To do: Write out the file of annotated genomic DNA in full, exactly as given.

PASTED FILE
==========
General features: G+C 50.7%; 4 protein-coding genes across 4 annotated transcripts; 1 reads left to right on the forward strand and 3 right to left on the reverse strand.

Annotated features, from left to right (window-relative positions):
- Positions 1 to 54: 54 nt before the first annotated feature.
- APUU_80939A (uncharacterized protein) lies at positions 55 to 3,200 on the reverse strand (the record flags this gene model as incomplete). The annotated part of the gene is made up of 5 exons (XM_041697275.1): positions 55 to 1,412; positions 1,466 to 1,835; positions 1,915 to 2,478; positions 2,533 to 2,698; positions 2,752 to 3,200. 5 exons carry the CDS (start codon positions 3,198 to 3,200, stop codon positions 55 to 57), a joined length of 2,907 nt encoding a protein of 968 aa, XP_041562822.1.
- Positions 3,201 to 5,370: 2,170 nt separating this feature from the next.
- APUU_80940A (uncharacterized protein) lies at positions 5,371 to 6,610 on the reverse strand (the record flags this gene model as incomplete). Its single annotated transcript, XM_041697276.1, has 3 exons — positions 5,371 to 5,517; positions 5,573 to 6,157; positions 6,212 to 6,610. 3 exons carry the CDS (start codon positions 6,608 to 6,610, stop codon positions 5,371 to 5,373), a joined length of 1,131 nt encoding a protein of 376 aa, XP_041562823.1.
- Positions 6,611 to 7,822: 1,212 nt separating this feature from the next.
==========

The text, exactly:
General features: G+C 50.7%; 4 protein-coding genes across 4 annotated transcripts; 1 reads left to right on the forward strand and 3 right to left on the reverse strand.

Annotated features, from left to right (window-relative positions):
- Positions 1 to 54: 54 nt before the first annotated feature.
- APUU_80939A (uncharacterized protein) lies at positions 55 to 3,200 on the reverse strand (the record flags this gene model as incomplete). The annotated part of the gene is made up of 5 exons (XM_041697275.1): positions 55 to 1,412; positions 1,466 to 1,835; positions 1,915 to 2,478; positions 2,533 to 2,698; positions 2,752 to 3,200. 5 exons carry the CDS (start codon positions 3,198 to 3,200, stop codon positions 55 to 57), a joined length of 2,907 nt encoding a protein of 968 aa, XP_041562822.1.
- Positions 3,201 to 5,370: 2,170 nt separating this feature from the next.
- APUU_80940A (uncharacterized protein) lies at positions 5,371 to 6,610 on the reverse strand (the record flags this gene model as incomplete). Its single annotated transcript, XM_041697276.1, has 3 exons — positions 5,371 to 5,517; positions 5,573 to 6,157; positions 6,212 to 6,610. 3 exons carry the CDS (start codon positions 6,608 to 6,610, stop codon positions 5,371 to 5,373), a joined length of 1,131 nt encoding a protein of 376 aa, XP_041562823.1.
- Positions 6,611 to 7,822: 1,212 nt separating this feature from the next.